Tornadoes kill at least 290 in US South

Over 290 people were killed after dozens of huge tornadoes tore through the Deep South of the US April 28. Hundreds more were injured and many victims remain trapped in rubble.


It is the worst tornado disaster in the United States in 40 years.


Alabama was hardest hit, reporting 184 deaths. The Alabama Hospital Association reports that it has treated 1,500 injured patients in storm-affected areas as of Thursday.


Mississippi and Tennessee each reported 33 deaths. In Georgia, the death toll reached 14, although the state’s emergency management agency stated that several mobile home parks sustained significant damage. Eight others were killed in Virginia, and one died in Kentucky.

The damage is still being assessed and the death toll is expected to rise. According to Alabama Emergency Management Agency information manager Yasamie August, “It’s going to be difficult to get an accurate count of damage or injuries at this point. Many people can’t get to a hospital.”

Local reports describe entire neighborhoods obliterated. Thousands of residents have lost their homes, cars and personal belongings. As many as 1 million Alabama residents were without power Thursday, and damaged areas are reporting water shortages.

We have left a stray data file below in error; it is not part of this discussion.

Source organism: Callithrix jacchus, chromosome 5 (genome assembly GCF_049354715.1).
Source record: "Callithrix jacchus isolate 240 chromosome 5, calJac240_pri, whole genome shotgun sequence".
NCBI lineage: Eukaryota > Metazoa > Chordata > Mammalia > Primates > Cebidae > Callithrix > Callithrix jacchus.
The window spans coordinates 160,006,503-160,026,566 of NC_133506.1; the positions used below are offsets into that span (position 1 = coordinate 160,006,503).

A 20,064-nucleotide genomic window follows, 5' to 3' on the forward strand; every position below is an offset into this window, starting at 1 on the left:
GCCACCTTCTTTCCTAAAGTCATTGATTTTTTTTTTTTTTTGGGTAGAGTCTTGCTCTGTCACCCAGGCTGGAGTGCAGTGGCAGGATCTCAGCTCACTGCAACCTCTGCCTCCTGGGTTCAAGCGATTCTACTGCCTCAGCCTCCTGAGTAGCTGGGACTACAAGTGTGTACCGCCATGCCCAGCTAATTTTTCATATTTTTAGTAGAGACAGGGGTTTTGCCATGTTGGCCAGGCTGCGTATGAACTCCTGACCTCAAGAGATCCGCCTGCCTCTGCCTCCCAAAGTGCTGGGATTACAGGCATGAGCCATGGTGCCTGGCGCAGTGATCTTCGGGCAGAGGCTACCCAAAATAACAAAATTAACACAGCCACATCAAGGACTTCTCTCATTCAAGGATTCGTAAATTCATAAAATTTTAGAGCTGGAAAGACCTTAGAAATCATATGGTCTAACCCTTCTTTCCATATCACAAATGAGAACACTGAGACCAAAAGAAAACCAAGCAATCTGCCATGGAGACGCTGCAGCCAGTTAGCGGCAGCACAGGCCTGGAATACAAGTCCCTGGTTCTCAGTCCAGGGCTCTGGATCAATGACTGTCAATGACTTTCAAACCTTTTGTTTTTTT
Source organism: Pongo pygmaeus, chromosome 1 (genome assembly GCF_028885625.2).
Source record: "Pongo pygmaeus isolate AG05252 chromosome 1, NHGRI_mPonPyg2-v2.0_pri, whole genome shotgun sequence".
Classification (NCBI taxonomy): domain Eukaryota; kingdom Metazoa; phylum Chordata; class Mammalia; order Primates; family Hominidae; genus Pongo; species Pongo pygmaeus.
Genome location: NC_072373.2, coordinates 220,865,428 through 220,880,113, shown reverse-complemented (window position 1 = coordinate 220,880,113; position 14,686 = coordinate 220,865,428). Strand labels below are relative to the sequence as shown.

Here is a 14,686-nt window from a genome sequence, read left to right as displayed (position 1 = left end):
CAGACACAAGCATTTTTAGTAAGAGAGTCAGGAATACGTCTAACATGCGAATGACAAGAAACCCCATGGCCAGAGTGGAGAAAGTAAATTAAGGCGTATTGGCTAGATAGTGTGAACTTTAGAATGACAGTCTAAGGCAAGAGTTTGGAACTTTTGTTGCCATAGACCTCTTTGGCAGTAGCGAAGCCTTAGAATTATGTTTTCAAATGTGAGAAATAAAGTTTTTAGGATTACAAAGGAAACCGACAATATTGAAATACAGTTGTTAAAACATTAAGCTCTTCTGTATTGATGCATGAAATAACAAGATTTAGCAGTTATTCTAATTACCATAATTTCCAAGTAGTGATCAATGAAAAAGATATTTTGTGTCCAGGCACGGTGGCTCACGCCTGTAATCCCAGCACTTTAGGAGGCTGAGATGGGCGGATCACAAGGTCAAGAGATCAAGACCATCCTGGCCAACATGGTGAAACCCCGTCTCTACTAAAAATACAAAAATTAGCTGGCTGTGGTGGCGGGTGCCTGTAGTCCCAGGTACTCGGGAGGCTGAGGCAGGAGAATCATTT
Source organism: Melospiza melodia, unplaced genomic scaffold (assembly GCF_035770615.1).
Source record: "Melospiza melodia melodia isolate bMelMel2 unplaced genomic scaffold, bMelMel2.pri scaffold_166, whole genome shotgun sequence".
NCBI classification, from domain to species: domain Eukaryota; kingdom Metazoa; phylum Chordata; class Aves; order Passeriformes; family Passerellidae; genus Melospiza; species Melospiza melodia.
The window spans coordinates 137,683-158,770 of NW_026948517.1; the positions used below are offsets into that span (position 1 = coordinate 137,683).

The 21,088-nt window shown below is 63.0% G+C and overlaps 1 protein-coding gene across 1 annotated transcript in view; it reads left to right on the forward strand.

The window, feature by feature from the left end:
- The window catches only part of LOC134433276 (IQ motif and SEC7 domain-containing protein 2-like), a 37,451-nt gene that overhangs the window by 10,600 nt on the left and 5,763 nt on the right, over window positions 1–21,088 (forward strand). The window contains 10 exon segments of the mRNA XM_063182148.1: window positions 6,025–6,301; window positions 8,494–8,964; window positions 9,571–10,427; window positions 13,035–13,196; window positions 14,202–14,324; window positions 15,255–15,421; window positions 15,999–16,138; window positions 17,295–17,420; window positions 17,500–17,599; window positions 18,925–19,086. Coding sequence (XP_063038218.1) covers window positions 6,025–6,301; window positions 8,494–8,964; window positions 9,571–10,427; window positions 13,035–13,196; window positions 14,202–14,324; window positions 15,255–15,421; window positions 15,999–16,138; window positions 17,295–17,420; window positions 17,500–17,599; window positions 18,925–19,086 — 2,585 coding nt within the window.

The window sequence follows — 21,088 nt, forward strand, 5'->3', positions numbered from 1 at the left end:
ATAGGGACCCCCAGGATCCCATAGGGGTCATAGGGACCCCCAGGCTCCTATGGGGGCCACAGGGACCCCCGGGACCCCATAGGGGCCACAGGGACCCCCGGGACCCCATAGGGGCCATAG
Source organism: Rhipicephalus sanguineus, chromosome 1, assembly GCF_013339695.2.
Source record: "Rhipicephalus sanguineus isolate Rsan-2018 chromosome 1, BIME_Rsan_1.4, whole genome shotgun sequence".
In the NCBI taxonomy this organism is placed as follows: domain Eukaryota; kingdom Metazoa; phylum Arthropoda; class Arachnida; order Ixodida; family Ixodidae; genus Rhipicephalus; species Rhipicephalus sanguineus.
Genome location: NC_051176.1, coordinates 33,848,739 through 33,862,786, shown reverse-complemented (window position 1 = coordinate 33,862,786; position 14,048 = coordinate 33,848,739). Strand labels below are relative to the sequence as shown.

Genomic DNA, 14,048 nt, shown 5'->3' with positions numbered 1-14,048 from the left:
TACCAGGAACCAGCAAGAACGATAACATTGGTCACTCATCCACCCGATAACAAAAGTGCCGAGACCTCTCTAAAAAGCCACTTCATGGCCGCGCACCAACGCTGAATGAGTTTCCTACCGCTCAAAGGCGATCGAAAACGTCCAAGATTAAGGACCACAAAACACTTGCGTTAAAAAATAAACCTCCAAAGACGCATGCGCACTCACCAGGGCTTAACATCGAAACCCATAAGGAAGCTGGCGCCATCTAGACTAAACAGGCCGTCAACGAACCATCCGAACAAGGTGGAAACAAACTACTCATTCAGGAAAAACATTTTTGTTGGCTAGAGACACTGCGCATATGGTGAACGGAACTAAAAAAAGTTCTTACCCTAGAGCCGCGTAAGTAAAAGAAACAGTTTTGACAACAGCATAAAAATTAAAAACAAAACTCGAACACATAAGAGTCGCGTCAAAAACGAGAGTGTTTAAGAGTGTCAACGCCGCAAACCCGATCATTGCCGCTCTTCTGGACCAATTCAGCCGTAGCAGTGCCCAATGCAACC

Some 160 tornadoes were reported in the system, which stretched from Mississippi to New York state. It follows another severe system responsible for killing dozens in Arkansas and Mississippi only days before. (See “More violent storms kill seven in Arkansas”) More than 350 have been killed in violent storms and flash flooding across the region in the past month. A vast area of the Midwest and mid-South remains under a flash flood watch.


In the city of Tuscaloosa, Alabama (home to the University of Alabama), a tornado estimated to be as large as a mile in diameter destroyed a five-mile-long swath of the city’s southeast side Wednesday afternoon. At least 36 city residents were killed, 600 were injured, and many are still missing. Tuscaloosa Mayor Walter Maddox described the aftermath as “utter destruction.” “We have neighborhoods that have been basically removed from the map,” he told the press.


The National Weather Service estimates the tornado may have been an EF5, the highest category, with winds exceeding 200 miles per hour. Video footage of the tornado shows it to be an immense black column filled with debris (see here, here, and here). By some media accounts, the tornado remained on the ground for more than two hours (and moved across some 16 miles). If accurate, this would make the cell the longest-lived tornado ever recorded.


Tuscaloosa’s emergency management facility was destroyed, compounding rescue operations. Emergency crews are now using the University of Alabama stadium as an operations center.